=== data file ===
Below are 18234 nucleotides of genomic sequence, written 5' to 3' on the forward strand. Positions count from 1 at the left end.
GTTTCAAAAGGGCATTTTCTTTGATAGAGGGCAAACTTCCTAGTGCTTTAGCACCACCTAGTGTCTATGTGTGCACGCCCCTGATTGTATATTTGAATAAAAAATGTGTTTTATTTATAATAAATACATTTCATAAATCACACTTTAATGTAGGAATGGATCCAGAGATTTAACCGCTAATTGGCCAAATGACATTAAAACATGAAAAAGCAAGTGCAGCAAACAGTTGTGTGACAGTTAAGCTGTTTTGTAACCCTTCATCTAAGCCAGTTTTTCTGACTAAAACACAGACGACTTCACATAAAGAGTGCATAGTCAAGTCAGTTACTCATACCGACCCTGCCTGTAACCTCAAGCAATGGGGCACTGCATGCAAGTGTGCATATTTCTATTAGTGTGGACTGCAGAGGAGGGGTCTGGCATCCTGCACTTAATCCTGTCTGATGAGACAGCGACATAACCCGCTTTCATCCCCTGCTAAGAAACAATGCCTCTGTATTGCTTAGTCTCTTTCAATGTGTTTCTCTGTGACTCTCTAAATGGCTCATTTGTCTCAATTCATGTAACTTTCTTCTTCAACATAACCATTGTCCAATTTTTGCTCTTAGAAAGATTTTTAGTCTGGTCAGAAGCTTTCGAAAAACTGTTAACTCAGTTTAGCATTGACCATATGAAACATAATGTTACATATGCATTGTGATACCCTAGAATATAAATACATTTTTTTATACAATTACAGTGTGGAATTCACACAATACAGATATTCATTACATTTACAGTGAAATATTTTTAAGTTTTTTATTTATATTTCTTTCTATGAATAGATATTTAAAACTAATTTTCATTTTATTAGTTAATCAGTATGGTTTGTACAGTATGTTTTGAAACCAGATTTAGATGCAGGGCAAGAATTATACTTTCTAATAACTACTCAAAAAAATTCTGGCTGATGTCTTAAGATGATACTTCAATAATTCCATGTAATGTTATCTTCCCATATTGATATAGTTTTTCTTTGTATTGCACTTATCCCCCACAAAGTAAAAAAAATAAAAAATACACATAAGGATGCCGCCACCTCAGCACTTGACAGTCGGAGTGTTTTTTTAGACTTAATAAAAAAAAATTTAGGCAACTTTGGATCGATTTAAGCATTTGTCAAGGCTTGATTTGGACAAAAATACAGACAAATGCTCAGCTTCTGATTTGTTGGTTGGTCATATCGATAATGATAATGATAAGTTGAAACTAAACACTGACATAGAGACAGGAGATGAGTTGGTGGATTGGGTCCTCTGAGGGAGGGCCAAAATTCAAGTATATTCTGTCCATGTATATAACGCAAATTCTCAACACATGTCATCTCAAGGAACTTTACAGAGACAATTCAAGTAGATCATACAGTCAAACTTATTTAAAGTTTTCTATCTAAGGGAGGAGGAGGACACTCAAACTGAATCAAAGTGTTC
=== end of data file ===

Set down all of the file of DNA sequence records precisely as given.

Below are 18234 nucleotides of genomic sequence, written 5' to 3' on the forward strand. Positions count from 1 at the left end.
GTTTCAAAAGGGCATTTTCTTTGATAGAGGGCAAACTTCCTAGTGCTTTAGCACCACCTAGTGTCTATGTGTGCACGCCCCTGATTGTATATTTGAATAAAAAATGTGTTTTATTTATAATAAATACATTTCATAAATCACACTTTAATGTAGGAATGGATCCAGAGATTTAACCGCTAATTGGCCAAATGACATTAAAACATGAAAAAGCAAGTGCAGCAAACAGTTGTGTGACAGTTAAGCTGTTTTGTAACCCTTCATCTAAGCCAGTTTTTCTGACTAAAACACAGACGACTTCACATAAAGAGTGCATAGTCAAGTCAGTTACTCATACCGACCCTGCCTGTAACCTCAAGCAATGGGGCACTGCATGCAAGTGTGCATATTTCTATTAGTGTGGACTGCAGAGGAGGGGTCTGGCATCCTGCACTTAATCCTGTCTGATGAGACAGCGACATAACCCGCTTTCATCCCCTGCTAAGAAACAATGCCTCTGTATTGCTTAGTCTCTTTCAATGTGTTTCTCTGTGACTCTCTAAATGGCTCATTTGTCTCAATTCATGTAACTTTCTTCTTCAACATAACCATTGTCCAATTTTTGCTCTTAGAAAGATTTTTAGTCTGGTCAGAAGCTTTCGAAAAACTGTTAACTCAGTTTAGCATTGACCATATGAAACATAATGTTACATATGCATTGTGATACCCTAGAATATAAATACATTTTTTTATACAATTACAGTGTGGAATTCACACAATACAGATATTCATTACATTTACAGTGAAATATTTTTAAGTTTTTTATTTATATTTCTTTCTATGAATAGATATTTAAAACTAATTTTCATTTTATTAGTTAATCAGTATGGTTTGTACAGTATGTTTTGAAACCAGATTTAGATGCAGGGCAAGAATTATACTTTCTAATAACTACTCAAAAAAATTCTGGCTGATGTCTTAAGATGATACTTCAATAATTCCATGTAATGTTATCTTCCCATATTGATATAGTTTTTCTTTGTATTGCACTTATCCCCCACAAAGTAAAAAAAATAAAAAATACACATAAGGATGCCGCCACCTCAGCACTTGACAGTCGGAGTGTTTTTTTAGACTTAATAAAAAAAAATTTAGGCAACTTTGGATCGATTTAAGCATTTGTCAAGGCTTGATTTGGACAAAAATACAGACAAATGCTCAGCTTCTGATTTGTTGGTTGGTCATATCGATAATGATAATGATAAGTTGAAACTAAACACTGACATAGAGACAGGAGATGAGTTGGTGGATTGGGTCCTCTGAGGGAGGGCCAAAATTCAAGTATATTCTGTCCATGTATATAACGCAAATTCTCAACACATGTCATCTCAAGGAACTTTACAGAGACAATTCAAGTAGATCATACAGTCAAACTTATTTAAAGTTTTCTATCTAAGGGAGGAGGAGGACACTCAAACTGAATCAAAGTGTTC